My Sister Is Pretty Cool but Don’t Tell Anyone

My son is 16 now and given the choice would rather put on a pair of Rayban sunglasses, separate from the family and blend in with nearby strangers than be caught hanging out with us out in public. Us being Dad, Sister, and me. And that’s okay, I completely remember being embarrassed to go certain places with my family. In all our struggles to become a family I never really worried about “what to expect” with regards to the child – patient relationship. The sibling relationship was a different story, though. I can clearly remember the day a few years ago that I realized that everything was okay in that relationship too…

I am an only child and before my kids I had no insight whatsoever into sibling rivalry. After being subjected to Drew and Sari’s nonstop bickering I foolishly decided that brothers and sisters at that age just don’t like each other. I reminded them that family is to be treasured and that they need to look out for one another. I resigned to waiting it out until they figured it out. Until I found the note.

One day after the kids went to school I was cleaning Drew’s bedroom and I found some dollars on the floor. When I picked up his clear acrylic bank I saw a torn piece of notebook paper folded neatly and stuffed down the slot. Like any good Mother I popped out the rubber stopper and retrieved the paper. It said, “Don’t tell anybody but I really do love my sister. She is pretty cool.”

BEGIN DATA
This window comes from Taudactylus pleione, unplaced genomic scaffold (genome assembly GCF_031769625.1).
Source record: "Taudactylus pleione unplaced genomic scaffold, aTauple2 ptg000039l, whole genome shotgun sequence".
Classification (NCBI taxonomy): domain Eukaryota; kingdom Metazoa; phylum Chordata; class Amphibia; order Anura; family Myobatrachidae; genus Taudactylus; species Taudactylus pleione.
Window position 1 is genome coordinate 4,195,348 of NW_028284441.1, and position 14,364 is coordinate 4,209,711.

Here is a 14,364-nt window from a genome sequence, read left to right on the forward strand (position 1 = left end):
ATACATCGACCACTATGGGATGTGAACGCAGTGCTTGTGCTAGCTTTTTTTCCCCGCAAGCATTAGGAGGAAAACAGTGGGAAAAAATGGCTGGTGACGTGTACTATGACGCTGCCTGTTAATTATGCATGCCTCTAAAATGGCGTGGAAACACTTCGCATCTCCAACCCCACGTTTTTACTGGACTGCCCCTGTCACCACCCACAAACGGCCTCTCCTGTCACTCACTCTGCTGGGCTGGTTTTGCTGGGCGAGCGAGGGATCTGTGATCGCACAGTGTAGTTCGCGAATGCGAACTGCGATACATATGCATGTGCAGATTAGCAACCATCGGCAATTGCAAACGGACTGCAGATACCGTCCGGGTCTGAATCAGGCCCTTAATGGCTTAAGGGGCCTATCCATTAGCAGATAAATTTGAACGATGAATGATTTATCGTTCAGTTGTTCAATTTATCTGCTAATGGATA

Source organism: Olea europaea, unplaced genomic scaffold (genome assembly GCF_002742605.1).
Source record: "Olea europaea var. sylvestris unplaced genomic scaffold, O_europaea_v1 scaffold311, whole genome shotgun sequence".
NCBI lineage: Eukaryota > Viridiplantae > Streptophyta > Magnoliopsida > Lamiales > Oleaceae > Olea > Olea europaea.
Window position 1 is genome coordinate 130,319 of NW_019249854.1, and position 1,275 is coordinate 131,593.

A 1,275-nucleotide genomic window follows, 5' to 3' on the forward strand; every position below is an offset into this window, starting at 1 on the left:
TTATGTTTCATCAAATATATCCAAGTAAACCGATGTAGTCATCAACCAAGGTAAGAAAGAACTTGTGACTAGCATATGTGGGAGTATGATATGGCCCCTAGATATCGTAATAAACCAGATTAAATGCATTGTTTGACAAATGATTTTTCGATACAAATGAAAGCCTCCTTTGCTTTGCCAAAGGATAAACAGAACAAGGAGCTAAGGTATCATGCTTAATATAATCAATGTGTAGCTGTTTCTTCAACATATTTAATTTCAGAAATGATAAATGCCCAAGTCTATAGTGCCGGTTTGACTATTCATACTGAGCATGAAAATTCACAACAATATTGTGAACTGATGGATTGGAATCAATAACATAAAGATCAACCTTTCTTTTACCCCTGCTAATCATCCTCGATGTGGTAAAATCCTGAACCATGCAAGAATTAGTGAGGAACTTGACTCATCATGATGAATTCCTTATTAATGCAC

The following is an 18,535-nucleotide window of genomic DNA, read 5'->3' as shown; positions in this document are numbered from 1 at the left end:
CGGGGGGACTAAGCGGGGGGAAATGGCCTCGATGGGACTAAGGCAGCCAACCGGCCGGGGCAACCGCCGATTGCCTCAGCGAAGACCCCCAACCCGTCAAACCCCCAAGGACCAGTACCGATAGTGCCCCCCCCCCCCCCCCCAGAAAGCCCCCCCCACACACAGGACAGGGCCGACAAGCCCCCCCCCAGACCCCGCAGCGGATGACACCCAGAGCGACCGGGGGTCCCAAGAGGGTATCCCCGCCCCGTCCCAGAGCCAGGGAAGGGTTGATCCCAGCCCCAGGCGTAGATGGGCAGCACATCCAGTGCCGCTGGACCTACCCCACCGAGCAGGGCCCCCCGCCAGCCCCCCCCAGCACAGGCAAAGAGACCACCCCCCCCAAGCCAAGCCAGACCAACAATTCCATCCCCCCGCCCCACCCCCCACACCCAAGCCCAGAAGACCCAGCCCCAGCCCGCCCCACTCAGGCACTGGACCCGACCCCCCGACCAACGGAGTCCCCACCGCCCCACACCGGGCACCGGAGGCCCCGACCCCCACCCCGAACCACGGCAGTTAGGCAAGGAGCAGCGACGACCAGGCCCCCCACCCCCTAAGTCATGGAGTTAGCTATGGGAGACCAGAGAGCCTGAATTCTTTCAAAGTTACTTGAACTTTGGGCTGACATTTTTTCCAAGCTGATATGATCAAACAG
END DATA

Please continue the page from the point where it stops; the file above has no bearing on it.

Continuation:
My heart was warmed! Drew had always blamed Sari for their situation because it was after her birth that they were removed from their biological home when he was 5 and put into the foster care system. I worried that his aggression toward her went beyond sibling rivalry and into someplace deep and sad. It may have in the beginning and may resurface in the future, but here was hope that he really did cherish her.

Not sure what the proper thing to do was, I shared with Drew that I read his note. I feel it is my job to snoop and be aware of everything in my kid’s lives, I don’t feel bad about that, but I thought I should let him know. I asked him if it was true that he was developing a soft spot for her. Unsure of what to expect, I was surprised and a little tickled when he said, “Yeah, it’s true Ma. You know, she’s just a little kid still. She doesn’t know how dumb she is.”

That was just about the sweetest thing I had ever heard. Do you remember how old you were before you stopped detesting your sibling?